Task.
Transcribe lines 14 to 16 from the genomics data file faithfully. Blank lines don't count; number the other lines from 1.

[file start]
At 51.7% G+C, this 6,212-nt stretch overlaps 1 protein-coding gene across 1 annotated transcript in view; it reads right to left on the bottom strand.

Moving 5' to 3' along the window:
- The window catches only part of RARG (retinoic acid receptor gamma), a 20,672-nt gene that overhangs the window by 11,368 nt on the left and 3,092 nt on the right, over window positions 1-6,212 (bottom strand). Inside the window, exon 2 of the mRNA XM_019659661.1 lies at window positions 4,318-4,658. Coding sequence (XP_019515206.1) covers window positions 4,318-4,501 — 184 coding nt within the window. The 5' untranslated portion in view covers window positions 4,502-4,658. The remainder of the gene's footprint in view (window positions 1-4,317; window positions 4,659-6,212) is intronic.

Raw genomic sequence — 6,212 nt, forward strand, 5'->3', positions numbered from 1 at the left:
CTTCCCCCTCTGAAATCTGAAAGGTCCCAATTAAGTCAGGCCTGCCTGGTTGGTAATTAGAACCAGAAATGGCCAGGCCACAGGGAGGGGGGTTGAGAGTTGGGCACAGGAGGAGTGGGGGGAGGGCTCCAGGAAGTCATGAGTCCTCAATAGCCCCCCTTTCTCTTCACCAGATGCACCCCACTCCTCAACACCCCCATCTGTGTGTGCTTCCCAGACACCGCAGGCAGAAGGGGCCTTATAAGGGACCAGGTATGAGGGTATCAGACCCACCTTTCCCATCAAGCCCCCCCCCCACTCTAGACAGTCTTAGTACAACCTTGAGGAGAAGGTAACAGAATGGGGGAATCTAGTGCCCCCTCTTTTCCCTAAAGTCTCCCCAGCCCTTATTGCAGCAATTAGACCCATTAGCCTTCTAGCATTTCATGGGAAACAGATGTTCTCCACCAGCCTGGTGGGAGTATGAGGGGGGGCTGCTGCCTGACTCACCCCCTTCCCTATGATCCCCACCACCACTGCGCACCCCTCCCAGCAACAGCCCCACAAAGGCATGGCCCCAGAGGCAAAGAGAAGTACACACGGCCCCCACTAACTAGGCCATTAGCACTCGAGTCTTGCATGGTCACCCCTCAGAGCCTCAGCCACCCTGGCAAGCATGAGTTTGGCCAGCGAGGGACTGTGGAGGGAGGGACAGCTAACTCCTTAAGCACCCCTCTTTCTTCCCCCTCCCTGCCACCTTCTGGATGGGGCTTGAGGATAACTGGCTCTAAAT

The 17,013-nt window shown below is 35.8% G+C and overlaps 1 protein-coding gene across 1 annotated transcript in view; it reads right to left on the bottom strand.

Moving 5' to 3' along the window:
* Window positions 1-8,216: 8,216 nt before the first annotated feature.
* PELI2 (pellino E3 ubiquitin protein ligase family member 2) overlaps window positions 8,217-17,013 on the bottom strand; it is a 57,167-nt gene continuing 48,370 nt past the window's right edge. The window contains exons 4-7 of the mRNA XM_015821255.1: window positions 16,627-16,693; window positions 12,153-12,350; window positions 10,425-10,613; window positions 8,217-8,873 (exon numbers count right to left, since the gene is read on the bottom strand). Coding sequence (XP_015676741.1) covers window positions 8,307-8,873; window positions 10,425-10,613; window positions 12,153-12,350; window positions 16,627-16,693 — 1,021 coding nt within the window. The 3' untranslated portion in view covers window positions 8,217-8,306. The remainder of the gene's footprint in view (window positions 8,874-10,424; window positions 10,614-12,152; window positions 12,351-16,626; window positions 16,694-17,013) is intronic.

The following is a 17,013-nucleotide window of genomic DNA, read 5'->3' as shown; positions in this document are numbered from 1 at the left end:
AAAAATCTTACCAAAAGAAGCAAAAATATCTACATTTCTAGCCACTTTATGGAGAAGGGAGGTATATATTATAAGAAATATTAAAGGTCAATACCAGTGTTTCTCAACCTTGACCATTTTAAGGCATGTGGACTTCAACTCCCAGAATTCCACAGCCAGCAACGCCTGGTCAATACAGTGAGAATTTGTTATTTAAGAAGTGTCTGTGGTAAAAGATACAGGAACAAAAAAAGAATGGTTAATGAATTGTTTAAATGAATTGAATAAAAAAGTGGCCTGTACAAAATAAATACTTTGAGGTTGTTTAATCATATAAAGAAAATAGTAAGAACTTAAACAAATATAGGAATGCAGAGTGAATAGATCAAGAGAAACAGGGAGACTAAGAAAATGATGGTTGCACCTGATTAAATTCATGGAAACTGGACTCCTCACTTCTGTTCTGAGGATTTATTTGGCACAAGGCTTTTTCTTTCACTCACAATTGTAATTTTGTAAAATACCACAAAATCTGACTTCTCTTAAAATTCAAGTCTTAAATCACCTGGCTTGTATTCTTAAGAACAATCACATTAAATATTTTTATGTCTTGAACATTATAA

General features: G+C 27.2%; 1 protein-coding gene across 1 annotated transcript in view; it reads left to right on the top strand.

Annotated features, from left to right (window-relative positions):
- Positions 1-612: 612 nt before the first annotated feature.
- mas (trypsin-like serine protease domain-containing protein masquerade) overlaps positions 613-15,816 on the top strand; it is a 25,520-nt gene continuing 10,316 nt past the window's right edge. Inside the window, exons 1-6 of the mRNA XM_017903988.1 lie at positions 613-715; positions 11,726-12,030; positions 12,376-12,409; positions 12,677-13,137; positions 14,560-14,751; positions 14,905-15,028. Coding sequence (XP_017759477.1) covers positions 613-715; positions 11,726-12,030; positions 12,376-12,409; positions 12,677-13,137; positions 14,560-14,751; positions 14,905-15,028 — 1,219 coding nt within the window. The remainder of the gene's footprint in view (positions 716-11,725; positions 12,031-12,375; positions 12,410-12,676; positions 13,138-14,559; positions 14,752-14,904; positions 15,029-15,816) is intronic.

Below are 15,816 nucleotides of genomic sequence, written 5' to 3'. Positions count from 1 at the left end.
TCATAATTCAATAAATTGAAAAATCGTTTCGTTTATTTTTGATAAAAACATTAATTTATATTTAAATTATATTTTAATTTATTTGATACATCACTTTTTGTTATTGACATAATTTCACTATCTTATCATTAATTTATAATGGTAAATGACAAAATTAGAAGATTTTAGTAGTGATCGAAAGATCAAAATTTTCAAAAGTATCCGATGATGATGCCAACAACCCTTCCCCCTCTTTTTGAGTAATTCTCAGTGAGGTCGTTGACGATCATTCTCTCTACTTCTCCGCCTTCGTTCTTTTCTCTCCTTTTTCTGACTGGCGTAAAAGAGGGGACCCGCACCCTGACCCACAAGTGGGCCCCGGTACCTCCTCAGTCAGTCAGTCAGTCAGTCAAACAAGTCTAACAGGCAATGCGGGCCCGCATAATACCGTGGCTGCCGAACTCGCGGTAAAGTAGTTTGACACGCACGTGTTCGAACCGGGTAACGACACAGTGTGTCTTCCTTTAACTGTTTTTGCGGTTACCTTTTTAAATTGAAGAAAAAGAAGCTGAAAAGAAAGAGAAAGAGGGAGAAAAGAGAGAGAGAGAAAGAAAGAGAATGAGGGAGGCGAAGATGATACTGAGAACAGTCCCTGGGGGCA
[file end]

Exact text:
- Positions 1-612: 612 nt before the first annotated feature.
- mas (trypsin-like serine protease domain-containing protein masquerade) overlaps positions 613-15,816 on the top strand; it is a 25,520-nt gene continuing 10,316 nt past the window's right edge. Inside the window, exons 1-6 of the mRNA XM_017903988.1 lie at positions 613-715; positions 11,726-12,030; positions 12,376-12,409; positions 12,677-13,137; positions 14,560-14,751; positions 14,905-15,028. Coding sequence (XP_017759477.1) covers positions 613-715; positions 11,726-12,030; positions 12,376-12,409; positions 12,677-13,137; positions 14,560-14,751; positions 14,905-15,028 — 1,219 coding nt within the window. The remainder of the gene's footprint in view (positions 716-11,725; positions 12,031-12,375; positions 12,410-12,676; positions 13,138-14,559; positions 14,752-14,904; positions 15,029-15,816) is intronic.

Below are 15,816 nucleotides of genomic sequence, written 5' to 3'. Positions count from 1 at the left end.